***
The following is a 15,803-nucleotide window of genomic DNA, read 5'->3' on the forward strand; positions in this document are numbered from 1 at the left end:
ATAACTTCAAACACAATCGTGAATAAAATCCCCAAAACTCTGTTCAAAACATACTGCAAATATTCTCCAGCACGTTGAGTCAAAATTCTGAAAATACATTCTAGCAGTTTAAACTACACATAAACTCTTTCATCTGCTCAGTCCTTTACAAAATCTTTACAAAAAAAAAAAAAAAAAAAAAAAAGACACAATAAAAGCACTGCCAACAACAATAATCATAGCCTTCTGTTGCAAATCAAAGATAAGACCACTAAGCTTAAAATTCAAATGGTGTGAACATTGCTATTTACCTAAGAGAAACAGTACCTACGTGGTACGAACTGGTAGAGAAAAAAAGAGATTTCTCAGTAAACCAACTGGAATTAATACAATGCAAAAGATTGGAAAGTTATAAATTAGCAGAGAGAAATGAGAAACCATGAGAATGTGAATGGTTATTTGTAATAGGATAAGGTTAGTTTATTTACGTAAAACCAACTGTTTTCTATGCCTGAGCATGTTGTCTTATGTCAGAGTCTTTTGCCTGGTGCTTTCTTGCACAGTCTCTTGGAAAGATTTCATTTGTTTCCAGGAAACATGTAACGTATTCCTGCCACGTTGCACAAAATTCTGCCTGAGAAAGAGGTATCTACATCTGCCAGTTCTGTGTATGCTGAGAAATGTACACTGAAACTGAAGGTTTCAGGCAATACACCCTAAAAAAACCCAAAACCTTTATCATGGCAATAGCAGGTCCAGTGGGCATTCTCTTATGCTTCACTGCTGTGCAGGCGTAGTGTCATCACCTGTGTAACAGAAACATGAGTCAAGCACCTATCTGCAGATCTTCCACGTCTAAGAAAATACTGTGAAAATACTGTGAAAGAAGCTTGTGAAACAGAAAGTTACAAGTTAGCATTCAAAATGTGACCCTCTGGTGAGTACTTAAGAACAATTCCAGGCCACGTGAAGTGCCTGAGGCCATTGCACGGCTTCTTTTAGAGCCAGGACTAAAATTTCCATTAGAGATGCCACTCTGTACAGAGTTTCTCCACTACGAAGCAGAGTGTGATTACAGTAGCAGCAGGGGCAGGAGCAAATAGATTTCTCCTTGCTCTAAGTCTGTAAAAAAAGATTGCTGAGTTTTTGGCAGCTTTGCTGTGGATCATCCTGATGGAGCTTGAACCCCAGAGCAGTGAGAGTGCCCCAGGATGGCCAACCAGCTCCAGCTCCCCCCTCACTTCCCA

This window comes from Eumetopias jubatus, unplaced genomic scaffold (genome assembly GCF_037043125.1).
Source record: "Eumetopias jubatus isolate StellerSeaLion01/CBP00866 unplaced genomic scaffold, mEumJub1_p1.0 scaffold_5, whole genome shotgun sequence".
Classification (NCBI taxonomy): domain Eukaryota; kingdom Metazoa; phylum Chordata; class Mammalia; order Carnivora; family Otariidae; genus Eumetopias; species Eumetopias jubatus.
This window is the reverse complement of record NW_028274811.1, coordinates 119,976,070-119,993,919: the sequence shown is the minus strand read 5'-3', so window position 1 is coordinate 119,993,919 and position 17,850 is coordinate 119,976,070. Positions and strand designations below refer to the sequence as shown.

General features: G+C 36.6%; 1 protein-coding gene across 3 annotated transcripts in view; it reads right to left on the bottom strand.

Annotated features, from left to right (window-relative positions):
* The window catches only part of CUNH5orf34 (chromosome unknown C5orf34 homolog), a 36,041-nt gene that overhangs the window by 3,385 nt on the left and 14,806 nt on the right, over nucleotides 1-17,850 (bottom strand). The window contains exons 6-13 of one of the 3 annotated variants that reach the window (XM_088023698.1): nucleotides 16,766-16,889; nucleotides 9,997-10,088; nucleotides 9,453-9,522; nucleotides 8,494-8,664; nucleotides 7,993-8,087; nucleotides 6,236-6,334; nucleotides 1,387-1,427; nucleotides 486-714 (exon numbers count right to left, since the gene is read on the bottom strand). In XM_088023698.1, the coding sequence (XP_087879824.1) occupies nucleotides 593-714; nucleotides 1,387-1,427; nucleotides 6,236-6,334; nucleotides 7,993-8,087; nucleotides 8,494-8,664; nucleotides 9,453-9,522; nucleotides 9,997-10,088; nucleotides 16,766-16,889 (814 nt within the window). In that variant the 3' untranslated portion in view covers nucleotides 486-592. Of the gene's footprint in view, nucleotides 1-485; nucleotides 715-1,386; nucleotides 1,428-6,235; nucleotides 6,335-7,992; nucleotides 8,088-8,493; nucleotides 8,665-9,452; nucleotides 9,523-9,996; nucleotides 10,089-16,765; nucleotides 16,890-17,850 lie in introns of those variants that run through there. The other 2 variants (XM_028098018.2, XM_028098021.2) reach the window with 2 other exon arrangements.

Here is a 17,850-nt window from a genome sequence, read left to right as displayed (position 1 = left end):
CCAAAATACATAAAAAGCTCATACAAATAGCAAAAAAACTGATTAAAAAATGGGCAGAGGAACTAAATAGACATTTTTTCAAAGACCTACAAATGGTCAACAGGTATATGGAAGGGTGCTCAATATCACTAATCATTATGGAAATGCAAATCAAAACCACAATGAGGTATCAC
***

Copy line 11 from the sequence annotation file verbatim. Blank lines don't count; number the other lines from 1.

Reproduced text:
CCAAAATACATAAAAAGCTCATACAAATAGCAAAAAAACTGATTAAAAAATGGGCAGAGGAACTAAATAGACATTTTTTCAAAGACCTACAAATGGTCAACAGGTATATGGAAGGGTGCTCAATATCACTAATCATTATGGAAATGCAAATCAAAACCACAATGAGGTATCAC